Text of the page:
• Welcome to Family History Forum 🔎

    Dive into a community where unraveling family history is a shared passion. Here, real people collaborate, offering advice, insights, and support in navigating the rich tapestry of genealogy. Engage in vibrant discussions, pose questions, or celebrate your latest findings on our active message boards.

    Whether you're piecing together ancestry or breaking through brick walls in your research, our forum is your essential resource 📚

    Join fellow family historians in this journey, where every story uncovered strengthens the bonds that connect us all 🔗

    Family History UK
  • Do you love Genealogy? Why not write for us? we're looking for volunteers to write articles for Family history. Please contact us for further information.

Ancestors with disabilities.

benny1982

Loyal Member
Staff member
Moderator
Posts
5,312
Likes
136
Location
Norwich
#1
Hi

I would imagine that may of you have ancestors in the censuses who were described as deaf or blind. My 3xgreat grandmother Elizabeth Mayhew is aged 66 in the 1881 census and "Deaf" is put next to her name on the disability column.

In the 1851 census in Sussex my ancestor John Walder is aged 83 and is a Retired Farmer and is blind according to the end column of the census sheet. John died in 1854. I wonder how they coped in those days?

John's wife Sarah died a year before he did and in 1851 a grandchild aged 25 was living with them so maybe she helped her elderly grandfather.

Ben
 

benny1982

Loyal Member
Staff member
Moderator
Posts
5,312
Likes
136
Location
Norwich
#3
Hi

I am now awaiting John Walder's death cert. The informant may have been his granddaughter. A website of the family has his gravestone.

Ben
 

duckweed

Loyal Member
Posts
3,087
Likes
6
Location
Sheffield
#4
I think it depends on the time period and also when they became disabled. Education and work for the blind started earlier than for those with other disabilities. Those born deaf could get some education if they lived in certain more enlightened towns and cities, though many of the profoundly deaf would be treated as idiots and condemned to a life in an institution. Many children with physical disabilities were treated appallingly. Even in WW2 children with disabilities were not considered for either an education or were evacuated with their brothers and sisters. Adults who became disabled later in life if death or blind seemed to have got better treatment as they were counted as the deserving poor. Though mental disabilities were more humanely treated in late Victorian it is still a disability even now that is met by hostillity and ignorance. I think the term imbecile covered a wide variety of conditions as classification was not an exact science. I have had blind ancestors who found work after becoming blind and others who were given a place in an almshouses. My grandfather who was deaf since getting scarlet fever in childhood simply worked in Jobs that did not require full hearing, though he was not profoundly deaf. He worked as a Gardener. I have a blind ancestor who was a printer and type setter. I suppose like today its down to luck that someone would give you a chance of employment despite your disability.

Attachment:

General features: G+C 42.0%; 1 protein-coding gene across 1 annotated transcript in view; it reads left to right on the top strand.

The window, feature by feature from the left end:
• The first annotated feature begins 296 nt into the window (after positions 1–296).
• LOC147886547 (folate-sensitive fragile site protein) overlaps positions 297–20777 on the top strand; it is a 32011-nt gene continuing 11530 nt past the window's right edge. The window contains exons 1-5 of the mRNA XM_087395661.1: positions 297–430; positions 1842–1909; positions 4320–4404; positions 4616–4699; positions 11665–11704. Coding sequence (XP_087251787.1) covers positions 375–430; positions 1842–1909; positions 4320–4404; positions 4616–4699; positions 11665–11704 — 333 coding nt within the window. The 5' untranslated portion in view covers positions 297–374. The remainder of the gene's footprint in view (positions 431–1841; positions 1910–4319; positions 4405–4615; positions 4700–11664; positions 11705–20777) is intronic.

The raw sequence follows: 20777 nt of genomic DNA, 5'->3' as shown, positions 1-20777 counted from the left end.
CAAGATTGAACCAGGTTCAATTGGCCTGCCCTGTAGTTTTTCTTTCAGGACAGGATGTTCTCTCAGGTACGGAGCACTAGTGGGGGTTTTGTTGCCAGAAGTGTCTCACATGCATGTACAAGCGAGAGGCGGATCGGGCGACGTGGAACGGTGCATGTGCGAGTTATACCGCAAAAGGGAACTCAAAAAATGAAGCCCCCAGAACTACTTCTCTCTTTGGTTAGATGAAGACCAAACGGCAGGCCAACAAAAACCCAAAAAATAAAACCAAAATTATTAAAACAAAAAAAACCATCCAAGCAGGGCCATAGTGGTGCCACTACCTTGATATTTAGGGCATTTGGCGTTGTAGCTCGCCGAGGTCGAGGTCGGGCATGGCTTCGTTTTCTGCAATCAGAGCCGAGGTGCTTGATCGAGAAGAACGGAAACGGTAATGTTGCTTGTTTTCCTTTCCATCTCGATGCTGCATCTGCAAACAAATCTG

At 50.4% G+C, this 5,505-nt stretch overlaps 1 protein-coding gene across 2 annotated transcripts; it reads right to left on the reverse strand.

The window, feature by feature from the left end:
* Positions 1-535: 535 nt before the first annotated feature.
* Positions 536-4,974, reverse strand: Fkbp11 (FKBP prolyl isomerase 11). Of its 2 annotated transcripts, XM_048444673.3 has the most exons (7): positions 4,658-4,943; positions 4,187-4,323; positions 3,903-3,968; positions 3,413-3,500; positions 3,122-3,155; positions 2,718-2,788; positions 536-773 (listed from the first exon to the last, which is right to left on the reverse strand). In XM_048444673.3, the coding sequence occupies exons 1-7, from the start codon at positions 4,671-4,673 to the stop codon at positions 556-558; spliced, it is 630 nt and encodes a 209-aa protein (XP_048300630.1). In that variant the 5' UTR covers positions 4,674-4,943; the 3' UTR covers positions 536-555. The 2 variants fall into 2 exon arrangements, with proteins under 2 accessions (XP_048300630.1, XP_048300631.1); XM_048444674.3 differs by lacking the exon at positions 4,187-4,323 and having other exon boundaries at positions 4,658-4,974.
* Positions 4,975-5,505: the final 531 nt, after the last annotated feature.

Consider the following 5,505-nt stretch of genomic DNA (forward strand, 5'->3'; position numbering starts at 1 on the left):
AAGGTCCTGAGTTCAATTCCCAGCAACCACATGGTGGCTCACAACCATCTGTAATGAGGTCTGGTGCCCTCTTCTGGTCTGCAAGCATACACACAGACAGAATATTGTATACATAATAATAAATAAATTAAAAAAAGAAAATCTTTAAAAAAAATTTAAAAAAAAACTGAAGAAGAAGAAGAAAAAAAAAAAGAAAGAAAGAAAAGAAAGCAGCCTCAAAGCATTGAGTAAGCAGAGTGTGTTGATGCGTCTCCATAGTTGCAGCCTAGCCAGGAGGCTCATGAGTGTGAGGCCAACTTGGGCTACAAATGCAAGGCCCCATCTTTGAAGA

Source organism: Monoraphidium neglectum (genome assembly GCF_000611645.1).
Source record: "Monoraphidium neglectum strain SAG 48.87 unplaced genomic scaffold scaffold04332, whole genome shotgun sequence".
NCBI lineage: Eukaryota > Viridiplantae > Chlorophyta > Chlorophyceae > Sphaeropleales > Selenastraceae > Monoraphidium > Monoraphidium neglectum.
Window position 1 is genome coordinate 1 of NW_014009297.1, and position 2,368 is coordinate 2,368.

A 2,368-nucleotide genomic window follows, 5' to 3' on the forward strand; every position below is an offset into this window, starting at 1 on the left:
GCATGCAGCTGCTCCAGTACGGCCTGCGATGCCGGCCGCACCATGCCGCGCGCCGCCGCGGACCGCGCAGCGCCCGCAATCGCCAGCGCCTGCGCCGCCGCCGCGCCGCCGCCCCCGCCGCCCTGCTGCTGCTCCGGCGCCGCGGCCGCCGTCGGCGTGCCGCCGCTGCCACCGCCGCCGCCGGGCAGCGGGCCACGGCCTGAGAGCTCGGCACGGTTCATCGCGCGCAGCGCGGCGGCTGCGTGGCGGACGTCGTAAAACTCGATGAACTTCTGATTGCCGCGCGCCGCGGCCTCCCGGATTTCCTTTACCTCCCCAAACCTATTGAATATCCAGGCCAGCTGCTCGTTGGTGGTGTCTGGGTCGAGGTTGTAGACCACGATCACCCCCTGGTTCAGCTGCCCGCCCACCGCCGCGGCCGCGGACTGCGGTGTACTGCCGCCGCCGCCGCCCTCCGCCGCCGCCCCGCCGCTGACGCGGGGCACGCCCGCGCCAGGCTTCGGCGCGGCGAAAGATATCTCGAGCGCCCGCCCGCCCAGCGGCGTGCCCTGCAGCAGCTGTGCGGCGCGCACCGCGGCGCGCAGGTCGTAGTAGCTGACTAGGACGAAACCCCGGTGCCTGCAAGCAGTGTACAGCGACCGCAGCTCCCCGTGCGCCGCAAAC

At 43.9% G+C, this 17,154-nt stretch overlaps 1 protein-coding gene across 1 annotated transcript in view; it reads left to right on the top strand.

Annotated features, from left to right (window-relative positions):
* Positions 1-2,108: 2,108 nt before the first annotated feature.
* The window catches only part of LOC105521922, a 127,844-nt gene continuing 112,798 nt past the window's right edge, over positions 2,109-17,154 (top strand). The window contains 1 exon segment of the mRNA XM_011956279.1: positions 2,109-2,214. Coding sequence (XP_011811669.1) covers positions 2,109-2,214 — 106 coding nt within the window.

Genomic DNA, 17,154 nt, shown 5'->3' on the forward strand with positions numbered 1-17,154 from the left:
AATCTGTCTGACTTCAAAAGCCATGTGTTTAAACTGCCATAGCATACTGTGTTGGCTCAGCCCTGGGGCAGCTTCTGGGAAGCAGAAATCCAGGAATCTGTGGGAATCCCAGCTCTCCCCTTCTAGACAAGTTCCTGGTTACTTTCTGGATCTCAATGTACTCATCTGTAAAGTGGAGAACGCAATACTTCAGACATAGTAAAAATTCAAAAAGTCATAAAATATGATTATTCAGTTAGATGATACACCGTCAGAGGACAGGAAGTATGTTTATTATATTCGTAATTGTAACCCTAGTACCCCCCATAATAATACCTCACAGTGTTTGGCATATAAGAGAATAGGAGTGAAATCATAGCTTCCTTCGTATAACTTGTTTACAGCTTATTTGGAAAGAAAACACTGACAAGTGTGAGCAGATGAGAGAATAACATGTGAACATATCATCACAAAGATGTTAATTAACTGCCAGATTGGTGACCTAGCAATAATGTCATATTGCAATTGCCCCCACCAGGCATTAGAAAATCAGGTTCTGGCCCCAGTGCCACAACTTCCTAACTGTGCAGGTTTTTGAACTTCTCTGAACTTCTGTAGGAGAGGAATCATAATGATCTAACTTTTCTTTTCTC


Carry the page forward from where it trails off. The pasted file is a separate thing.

benny1982

Loyal Member
Staff member
Moderator
Posts
5,312
Likes
136
Location
Norwich
#5
Hi

I think John Walder had some money to fund his blindness as he was a retired farmer. I think he must have become blind in his 60s or 70s.

Ben
 

Similar threads

Top